Defending the Suez Canal
and that meant a tremendous amount of manual labour.
Our trenches were not always occupied as our aeroplanes were always vigilant, and they warned us in good time if any activity of the enemy was ascertained. I remember well the time in May 1916 that an alarm was given. With full packs,
and all necessary rations, and two hundred rounds of ammunition we hurried from struck camp and hurried out from railhead to occupy the trenches which were about four miles further out. We fully expected an engagement during the next few hours but our expectations did not come, and after waiting patiently for several weeks our division was ordered to France.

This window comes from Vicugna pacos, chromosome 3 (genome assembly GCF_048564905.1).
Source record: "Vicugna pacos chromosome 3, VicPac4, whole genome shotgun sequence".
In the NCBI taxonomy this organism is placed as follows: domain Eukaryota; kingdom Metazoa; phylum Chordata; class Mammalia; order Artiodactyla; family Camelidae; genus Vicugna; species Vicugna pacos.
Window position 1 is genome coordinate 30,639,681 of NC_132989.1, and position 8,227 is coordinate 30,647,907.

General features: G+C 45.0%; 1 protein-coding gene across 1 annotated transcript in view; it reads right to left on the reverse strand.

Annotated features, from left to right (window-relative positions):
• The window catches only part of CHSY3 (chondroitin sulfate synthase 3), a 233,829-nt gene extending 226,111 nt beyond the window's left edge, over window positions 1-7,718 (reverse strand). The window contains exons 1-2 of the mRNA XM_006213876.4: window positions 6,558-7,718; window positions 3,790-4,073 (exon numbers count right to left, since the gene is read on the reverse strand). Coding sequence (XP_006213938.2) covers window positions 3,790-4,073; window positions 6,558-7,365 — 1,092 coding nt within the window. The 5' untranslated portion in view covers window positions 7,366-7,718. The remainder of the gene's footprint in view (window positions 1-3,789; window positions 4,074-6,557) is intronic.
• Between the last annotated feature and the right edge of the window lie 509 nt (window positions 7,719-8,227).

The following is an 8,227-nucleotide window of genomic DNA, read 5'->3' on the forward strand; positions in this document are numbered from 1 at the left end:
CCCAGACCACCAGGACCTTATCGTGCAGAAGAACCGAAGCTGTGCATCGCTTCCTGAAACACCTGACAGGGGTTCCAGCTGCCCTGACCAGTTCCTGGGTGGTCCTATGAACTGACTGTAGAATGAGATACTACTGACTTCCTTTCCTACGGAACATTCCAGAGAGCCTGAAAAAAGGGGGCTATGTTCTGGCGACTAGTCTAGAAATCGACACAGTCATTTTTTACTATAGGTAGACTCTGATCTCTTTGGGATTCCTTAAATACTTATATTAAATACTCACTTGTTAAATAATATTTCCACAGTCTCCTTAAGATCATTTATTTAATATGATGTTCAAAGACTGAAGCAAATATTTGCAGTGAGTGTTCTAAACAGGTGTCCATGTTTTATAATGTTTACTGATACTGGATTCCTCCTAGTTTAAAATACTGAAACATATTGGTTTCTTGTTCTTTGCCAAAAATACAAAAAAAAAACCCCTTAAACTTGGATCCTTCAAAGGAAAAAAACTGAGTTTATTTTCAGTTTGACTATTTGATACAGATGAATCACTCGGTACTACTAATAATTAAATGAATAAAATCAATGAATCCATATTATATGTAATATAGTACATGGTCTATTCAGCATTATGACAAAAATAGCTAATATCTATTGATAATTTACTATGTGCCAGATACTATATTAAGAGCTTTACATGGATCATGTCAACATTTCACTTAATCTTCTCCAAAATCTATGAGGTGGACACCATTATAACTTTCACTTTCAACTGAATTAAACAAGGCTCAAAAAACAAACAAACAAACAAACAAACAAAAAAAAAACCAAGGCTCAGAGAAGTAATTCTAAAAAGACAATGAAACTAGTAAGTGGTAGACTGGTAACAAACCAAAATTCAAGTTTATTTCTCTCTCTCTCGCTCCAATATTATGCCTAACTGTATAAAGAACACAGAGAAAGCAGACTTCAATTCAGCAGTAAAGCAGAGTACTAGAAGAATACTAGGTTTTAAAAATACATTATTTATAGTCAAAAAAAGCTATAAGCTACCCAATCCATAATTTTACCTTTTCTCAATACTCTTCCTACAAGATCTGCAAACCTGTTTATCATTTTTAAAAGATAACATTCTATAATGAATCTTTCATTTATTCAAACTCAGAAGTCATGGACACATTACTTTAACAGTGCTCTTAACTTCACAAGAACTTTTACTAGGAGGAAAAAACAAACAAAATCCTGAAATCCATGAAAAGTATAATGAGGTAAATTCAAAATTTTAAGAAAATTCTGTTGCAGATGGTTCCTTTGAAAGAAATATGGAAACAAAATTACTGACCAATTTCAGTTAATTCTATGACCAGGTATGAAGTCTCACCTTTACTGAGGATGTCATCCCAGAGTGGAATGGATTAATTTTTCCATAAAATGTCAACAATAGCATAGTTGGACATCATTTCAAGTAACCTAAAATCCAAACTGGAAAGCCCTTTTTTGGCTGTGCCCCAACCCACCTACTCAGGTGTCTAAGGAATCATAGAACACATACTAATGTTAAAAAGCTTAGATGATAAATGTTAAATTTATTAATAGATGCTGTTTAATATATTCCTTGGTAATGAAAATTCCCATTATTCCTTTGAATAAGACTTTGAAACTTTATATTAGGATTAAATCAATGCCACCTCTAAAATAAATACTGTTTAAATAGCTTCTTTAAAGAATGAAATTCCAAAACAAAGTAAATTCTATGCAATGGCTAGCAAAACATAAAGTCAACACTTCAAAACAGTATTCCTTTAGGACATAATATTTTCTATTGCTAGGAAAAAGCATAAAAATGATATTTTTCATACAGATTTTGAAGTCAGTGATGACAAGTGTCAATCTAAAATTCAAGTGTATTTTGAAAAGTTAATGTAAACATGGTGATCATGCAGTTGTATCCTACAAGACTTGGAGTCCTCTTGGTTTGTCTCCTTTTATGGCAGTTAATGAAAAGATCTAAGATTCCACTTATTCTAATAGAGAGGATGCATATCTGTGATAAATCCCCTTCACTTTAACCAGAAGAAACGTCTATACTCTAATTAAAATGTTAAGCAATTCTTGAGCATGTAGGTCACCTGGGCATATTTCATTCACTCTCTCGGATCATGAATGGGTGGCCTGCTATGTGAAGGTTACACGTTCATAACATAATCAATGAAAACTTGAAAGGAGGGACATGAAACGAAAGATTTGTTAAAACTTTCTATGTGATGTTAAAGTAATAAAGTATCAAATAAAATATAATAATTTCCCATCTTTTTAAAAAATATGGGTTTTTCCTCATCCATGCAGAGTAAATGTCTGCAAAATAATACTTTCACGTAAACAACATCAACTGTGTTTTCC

Sure enough the attack was launched but not until the end of July when
the Australian Light Horse, English, and Scottish regiments situated a little further north at Romani and Katia district gained a magnificent victory by putting a furious Turkish attack to rout and capturing over 3,000 prisoners.
Our trenches were well hidden and masterfully
hidden situated, but on account of the great length of the frontage and the difficulty of digging in the loose sand, all the trenches were not connected. Huge gaps lay between, through which the enemy could penetrate if our outposts were not vigilant. The third reserve line of defence was situated along